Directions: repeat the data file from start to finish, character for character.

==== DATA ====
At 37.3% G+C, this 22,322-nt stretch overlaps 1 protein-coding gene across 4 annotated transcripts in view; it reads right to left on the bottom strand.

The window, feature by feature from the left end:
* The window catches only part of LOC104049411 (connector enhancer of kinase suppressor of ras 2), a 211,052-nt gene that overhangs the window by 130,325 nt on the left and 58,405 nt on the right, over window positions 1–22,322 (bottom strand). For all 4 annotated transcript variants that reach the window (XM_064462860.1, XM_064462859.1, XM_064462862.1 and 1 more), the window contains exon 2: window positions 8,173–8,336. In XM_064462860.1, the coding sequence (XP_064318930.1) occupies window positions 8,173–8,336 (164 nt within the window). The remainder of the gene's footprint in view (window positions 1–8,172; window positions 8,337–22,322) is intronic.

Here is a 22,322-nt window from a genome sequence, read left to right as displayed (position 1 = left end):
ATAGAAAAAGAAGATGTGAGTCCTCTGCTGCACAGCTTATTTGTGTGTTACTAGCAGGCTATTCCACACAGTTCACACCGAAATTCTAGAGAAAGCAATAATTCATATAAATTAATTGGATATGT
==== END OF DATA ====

At 37.3% G+C, this 22,322-nt stretch overlaps 1 protein-coding gene across 4 annotated transcripts in view; it reads right to left on the bottom strand.

The window, feature by feature from the left end:
* The window catches only part of LOC104049411 (connector enhancer of kinase suppressor of ras 2), a 211,052-nt gene that overhangs the window by 130,325 nt on the left and 58,405 nt on the right, over window positions 1–22,322 (bottom strand). For all 4 annotated transcript variants that reach the window (XM_064462860.1, XM_064462859.1, XM_064462862.1 and 1 more), the window contains exon 2: window positions 8,173–8,336. In XM_064462860.1, the coding sequence (XP_064318930.1) occupies window positions 8,173–8,336 (164 nt within the window). The remainder of the gene's footprint in view (window positions 1–8,172; window positions 8,337–22,322) is intronic.

Here is a 22,322-nt window from a genome sequence, read left to right as displayed (position 1 = left end):
ATAGAAAAAGAAGATGTGAGTCCTCTGCTGCACAGCTTATTTGTGTGTTACTAGCAGGCTATTCCACACAGTTCACACCGAAATTCTAGAGAAAGCAATAATTCATATAAATTAATTGGATATGT